Saturday, 29 June 2013

Photographing Speedway

Had a great night last night with the Camera Club photographing the Somerset Rebel's meeting with Newcastle Diamonds.  The local promoters allowed to to take pictures and we were also able to take advantage of a promotion that got us in for £10.


I went to speedway quite a bit as a teenager but this was only the second time since then.  It was definitely my first time photographing the sport but a great challenge.  Light was poor for most of the night, despite choosing a date as close to mid-summer as possible.  You can never predict the weather, can you?

Didn't get anything spectacular but did okay.  Would like to try it again sometime in better light. 

For the record, we beat Newcastle 51-39.  I think.  

Wednesday, 26 June 2013

A couple of shots

Camera Club was good to me last night, I came third in our monthly competition with this shot of 'phone boxes in Broadway on the theme, 'Windows'.  I took this on the first day of my Cotswold Way walk last year, just as it was starting to rain.

Afterwards I popped down to the beach as the sunset coincided with high tide.  Watching the sun go down, a nice way to end the day.


Tuesday, 25 June 2013

The Joy (and Pain) of Christian Community

Been enjoying the excellent 'A Meal With Jesus' by Tim Chester and could identify with this quote, as I am sure could anyone pursuing Christian community... 

"This is my experience:  the Christian community often wears me out, winds me up and drives me crazy.  But I also have moments when I look at my brothers and sisters and know the presence of the risen Christ.  It’s not that my community is anything special.  Yet there are moments when I see Christ incognito among the ragtag people sitting in my front room - and then it seems he’s gone again.  You see it in our diversity - a diversity that has no explanation except the work of God.  You see it when people’s hearts burn as God’s Word is interpreted.  You see it in the love people show to one another."

Tim Chester, p.147, A Meal With Jesus

Saturday, 15 June 2013

Mark Stanton

I woke this morning to the awful news that Mark Stanton died last night after a long battle with motor neurone disease.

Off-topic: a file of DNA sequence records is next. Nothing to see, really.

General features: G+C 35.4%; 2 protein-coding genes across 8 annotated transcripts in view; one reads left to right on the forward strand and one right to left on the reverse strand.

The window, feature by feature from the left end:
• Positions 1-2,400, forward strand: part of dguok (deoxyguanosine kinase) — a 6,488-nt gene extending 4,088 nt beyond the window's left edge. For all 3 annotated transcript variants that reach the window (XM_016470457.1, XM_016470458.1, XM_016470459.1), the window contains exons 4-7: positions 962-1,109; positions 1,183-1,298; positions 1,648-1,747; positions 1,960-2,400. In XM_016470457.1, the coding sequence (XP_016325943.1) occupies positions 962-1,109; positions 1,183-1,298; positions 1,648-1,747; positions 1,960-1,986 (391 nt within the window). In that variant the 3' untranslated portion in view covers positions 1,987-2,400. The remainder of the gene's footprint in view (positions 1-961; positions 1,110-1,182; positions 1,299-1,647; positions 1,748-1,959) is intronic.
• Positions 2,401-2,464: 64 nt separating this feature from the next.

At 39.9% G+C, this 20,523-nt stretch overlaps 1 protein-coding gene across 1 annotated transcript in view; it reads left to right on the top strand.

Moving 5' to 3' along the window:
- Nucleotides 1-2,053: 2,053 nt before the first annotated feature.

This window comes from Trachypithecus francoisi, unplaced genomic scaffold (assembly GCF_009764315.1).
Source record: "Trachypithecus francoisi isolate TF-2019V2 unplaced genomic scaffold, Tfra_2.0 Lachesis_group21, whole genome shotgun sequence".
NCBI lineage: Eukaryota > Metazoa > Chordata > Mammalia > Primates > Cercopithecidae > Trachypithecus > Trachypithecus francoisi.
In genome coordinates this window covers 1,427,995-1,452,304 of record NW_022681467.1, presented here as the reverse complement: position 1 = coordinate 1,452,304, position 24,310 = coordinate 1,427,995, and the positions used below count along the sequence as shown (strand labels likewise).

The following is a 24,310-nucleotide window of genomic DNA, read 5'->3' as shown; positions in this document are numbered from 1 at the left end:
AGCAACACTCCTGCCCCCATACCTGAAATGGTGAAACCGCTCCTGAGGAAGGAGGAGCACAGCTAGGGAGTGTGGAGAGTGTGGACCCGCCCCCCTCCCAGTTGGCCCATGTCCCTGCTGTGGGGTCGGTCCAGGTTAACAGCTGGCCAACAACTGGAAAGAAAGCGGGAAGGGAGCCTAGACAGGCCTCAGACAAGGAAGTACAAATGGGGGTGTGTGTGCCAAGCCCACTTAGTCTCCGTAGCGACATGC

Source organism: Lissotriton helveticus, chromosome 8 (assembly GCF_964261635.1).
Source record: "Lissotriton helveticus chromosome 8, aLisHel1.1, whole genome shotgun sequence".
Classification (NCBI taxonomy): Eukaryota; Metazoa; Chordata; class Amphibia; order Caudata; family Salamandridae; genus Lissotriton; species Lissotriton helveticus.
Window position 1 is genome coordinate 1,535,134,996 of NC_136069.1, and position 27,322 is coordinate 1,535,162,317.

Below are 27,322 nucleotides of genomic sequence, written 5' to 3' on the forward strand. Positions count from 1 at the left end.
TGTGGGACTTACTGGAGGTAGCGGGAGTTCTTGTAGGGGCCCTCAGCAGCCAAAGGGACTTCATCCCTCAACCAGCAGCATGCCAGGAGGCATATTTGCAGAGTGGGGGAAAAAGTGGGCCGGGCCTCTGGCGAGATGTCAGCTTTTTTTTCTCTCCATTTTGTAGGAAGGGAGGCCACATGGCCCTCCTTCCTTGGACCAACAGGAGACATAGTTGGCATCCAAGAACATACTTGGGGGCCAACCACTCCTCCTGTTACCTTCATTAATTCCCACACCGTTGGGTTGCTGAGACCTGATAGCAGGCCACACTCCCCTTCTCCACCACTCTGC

I was blessed to be in the same church as Mark back in Canterbury days and heard all about him before we even met.  He was a semi-pro footballer and lightening quick, scoring two goals against Fulham one year in the FA Cup.  He was a talented musician, playing his guitar in the church band and leading worship.  He was great fun to be with as well, full of life and he did a lot of laughing.

Some of my best memories of him were playing cricket with him.  I started a church team to get the guys together and somehow we got to have some amazing victories.  There were a lot of jokes on the minibus as we traveled up and down after entering a national competition for churches and much astonishment when we won the first year we entered.  It was in no small part down to Mark that we won that game, he scored a brilliant 70 odd not out in 40 odd balls in one of the best batting displays I ever saw to steal the game from under the noses of the opposition.  We managed to win the trophy for the next three years after that as well and in our fifth year of entering, were runners up.  Not bad for a team of occasional cricketers.  I have especially fond memories of batting in one final with him with the opposition sensing victory, the pressure on and the verbals in full flow.  We both relished it and I was disappointed to be out with about ten needed.  I needn't have worried, he saw us home.